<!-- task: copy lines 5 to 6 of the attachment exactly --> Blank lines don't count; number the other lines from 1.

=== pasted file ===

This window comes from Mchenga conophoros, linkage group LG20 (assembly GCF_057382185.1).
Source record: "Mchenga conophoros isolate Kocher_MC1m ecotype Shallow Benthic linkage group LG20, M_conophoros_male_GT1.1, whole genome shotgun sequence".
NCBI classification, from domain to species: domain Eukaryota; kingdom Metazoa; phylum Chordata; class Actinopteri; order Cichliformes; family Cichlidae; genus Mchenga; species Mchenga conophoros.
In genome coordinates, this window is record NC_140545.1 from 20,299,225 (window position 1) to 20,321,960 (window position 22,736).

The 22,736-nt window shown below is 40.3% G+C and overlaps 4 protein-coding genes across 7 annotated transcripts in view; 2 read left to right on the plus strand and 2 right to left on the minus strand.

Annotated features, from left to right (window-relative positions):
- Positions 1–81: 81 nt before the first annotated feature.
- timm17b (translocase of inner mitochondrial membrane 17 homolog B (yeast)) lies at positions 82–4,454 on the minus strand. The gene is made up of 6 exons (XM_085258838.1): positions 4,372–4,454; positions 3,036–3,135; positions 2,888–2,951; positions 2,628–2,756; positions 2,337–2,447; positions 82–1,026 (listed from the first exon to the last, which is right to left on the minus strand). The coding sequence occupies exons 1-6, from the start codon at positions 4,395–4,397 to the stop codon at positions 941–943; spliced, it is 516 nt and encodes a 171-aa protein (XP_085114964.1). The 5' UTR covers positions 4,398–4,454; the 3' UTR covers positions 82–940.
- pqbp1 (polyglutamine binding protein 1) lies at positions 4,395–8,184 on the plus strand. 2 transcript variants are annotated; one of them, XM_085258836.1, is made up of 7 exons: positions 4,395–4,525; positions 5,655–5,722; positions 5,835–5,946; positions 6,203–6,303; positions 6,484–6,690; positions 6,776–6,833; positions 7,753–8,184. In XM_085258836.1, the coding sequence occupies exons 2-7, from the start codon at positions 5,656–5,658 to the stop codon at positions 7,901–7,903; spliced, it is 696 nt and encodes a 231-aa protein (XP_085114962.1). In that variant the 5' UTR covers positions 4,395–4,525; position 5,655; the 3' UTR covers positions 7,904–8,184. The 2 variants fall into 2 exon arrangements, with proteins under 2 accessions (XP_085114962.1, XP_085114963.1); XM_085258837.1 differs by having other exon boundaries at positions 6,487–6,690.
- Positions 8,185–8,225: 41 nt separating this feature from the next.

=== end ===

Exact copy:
The 22,736-nt window shown below is 40.3% G+C and overlaps 4 protein-coding genes across 7 annotated transcripts in view; 2 read left to right on the plus strand and 2 right to left on the minus strand.

Annotated features, from left to right (window-relative positions):